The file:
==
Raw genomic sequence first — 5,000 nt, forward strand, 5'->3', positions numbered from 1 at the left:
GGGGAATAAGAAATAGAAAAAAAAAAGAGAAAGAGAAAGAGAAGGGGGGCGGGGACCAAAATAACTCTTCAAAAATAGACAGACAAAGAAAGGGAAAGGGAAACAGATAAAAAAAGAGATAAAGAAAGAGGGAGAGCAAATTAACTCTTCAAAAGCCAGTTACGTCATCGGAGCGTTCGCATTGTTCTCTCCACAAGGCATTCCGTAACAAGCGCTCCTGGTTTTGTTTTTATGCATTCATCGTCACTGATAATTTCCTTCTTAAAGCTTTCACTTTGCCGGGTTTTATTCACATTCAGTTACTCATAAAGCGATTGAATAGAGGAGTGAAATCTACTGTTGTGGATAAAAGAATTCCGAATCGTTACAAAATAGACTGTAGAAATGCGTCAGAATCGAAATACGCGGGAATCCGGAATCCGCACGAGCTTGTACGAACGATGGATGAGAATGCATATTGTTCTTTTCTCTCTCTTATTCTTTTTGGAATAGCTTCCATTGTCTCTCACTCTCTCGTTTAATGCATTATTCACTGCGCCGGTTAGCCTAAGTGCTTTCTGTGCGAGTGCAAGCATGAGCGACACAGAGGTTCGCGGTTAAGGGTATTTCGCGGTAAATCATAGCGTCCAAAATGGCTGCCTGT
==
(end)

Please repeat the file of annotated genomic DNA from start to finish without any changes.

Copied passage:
Raw genomic sequence first — 5,000 nt, forward strand, 5'->3', positions numbered from 1 at the left:
GGGGAATAAGAAATAGAAAAAAAAAAGAGAAAGAGAAAGAGAAGGGGGGCGGGGACCAAAATAACTCTTCAAAAATAGACAGACAAAGAAAGGGAAAGGGAAACAGATAAAAAAAGAGATAAAGAAAGAGGGAGAGCAAATTAACTCTTCAAAAGCCAGTTACGTCATCGGAGCGTTCGCATTGTTCTCTCCACAAGGCATTCCGTAACAAGCGCTCCTGGTTTTGTTTTTATGCATTCATCGTCACTGATAATTTCCTTCTTAAAGCTTTCACTTTGCCGGGTTTTATTCACATTCAGTTACTCATAAAGCGATTGAATAGAGGAGTGAAATCTACTGTTGTGGATAAAAGAATTCCGAATCGTTACAAAATAGACTGTAGAAATGCGTCAGAATCGAAATACGCGGGAATCCGGAATCCGCACGAGCTTGTACGAACGATGGATGAGAATGCATATTGTTCTTTTCTCTCTCTTATTCTTTTTGGAATAGCTTCCATTGTCTCTCACTCTCTCGTTTAATGCATTATTCACTGCGCCGGTTAGCCTAAGTGCTTTCTGTGCGAGTGCAAGCATGAGCGACACAGAGGTTCGCGGTTAAGGGTATTTCGCGGTAAATCATAGCGTCCAAAATGGCTGCCTGT